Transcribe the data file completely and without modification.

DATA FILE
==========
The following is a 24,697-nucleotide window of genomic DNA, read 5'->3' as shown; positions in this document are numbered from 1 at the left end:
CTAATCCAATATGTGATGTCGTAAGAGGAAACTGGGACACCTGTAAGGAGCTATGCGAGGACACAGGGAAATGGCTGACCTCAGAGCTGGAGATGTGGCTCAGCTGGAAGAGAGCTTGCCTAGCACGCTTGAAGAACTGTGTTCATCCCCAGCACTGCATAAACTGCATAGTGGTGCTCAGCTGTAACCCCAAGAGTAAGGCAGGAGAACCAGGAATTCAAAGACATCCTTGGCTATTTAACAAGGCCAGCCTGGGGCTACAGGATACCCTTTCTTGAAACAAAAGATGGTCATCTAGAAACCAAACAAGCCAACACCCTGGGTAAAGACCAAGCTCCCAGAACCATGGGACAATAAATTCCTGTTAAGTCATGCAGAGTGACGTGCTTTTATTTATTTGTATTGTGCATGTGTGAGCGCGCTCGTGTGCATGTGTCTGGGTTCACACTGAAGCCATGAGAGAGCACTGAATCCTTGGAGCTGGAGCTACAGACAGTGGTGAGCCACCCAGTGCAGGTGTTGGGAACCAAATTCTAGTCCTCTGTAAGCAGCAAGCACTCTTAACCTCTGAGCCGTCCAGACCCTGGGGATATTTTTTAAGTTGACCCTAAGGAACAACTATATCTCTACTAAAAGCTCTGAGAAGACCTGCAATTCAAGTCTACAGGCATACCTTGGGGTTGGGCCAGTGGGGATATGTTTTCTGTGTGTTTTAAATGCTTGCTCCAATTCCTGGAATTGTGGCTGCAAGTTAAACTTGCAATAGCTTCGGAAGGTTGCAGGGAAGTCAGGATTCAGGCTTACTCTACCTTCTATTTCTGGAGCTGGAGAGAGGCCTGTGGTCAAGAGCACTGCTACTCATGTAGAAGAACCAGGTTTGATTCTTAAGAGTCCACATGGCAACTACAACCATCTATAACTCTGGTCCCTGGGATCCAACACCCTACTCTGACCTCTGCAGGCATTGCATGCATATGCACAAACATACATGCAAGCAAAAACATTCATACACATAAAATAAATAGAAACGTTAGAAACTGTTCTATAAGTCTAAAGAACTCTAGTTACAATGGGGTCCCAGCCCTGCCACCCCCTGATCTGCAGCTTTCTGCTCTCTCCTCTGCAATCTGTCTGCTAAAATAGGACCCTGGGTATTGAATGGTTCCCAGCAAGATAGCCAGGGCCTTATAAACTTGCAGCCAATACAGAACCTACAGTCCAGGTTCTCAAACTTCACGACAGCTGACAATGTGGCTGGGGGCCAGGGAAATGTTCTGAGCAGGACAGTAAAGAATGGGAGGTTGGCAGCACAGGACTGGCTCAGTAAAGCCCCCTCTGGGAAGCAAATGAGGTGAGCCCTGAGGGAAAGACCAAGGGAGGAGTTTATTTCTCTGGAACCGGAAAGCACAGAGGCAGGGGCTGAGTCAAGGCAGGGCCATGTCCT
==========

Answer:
The following is a 24,697-nucleotide window of genomic DNA, read 5'->3' as shown; positions in this document are numbered from 1 at the left end:
CTAATCCAATATGTGATGTCGTAAGAGGAAACTGGGACACCTGTAAGGAGCTATGCGAGGACACAGGGAAATGGCTGACCTCAGAGCTGGAGATGTGGCTCAGCTGGAAGAGAGCTTGCCTAGCACGCTTGAAGAACTGTGTTCATCCCCAGCACTGCATAAACTGCATAGTGGTGCTCAGCTGTAACCCCAAGAGTAAGGCAGGAGAACCAGGAATTCAAAGACATCCTTGGCTATTTAACAAGGCCAGCCTGGGGCTACAGGATACCCTTTCTTGAAACAAAAGATGGTCATCTAGAAACCAAACAAGCCAACACCCTGGGTAAAGACCAAGCTCCCAGAACCATGGGACAATAAATTCCTGTTAAGTCATGCAGAGTGACGTGCTTTTATTTATTTGTATTGTGCATGTGTGAGCGCGCTCGTGTGCATGTGTCTGGGTTCACACTGAAGCCATGAGAGAGCACTGAATCCTTGGAGCTGGAGCTACAGACAGTGGTGAGCCACCCAGTGCAGGTGTTGGGAACCAAATTCTAGTCCTCTGTAAGCAGCAAGCACTCTTAACCTCTGAGCCGTCCAGACCCTGGGGATATTTTTTAAGTTGACCCTAAGGAACAACTATATCTCTACTAAAAGCTCTGAGAAGACCTGCAATTCAAGTCTACAGGCATACCTTGGGGTTGGGCCAGTGGGGATATGTTTTCTGTGTGTTTTAAATGCTTGCTCCAATTCCTGGAATTGTGGCTGCAAGTTAAACTTGCAATAGCTTCGGAAGGTTGCAGGGAAGTCAGGATTCAGGCTTACTCTACCTTCTATTTCTGGAGCTGGAGAGAGGCCTGTGGTCAAGAGCACTGCTACTCATGTAGAAGAACCAGGTTTGATTCTTAAGAGTCCACATGGCAACTACAACCATCTATAACTCTGGTCCCTGGGATCCAACACCCTACTCTGACCTCTGCAGGCATTGCATGCATATGCACAAACATACATGCAAGCAAAAACATTCATACACATAAAATAAATAGAAACGTTAGAAACTGTTCTATAAGTCTAAAGAACTCTAGTTACAATGGGGTCCCAGCCCTGCCACCCCCTGATCTGCAGCTTTCTGCTCTCTCCTCTGCAATCTGTCTGCTAAAATAGGACCCTGGGTATTGAATGGTTCCCAGCAAGATAGCCAGGGCCTTATAAACTTGCAGCCAATACAGAACCTACAGTCCAGGTTCTCAAACTTCACGACAGCTGACAATGTGGCTGGGGGCCAGGGAAATGTTCTGAGCAGGACAGTAAAGAATGGGAGGTTGGCAGCACAGGACTGGCTCAGTAAAGCCCCCTCTGGGAAGCAAATGAGGTGAGCCCTGAGGGAAAGACCAAGGGAGGAGTTTATTTCTCTGGAACCGGAAAGCACAGAGGCAGGGGCTGAGTCAAGGCAGGGCCATGTCCT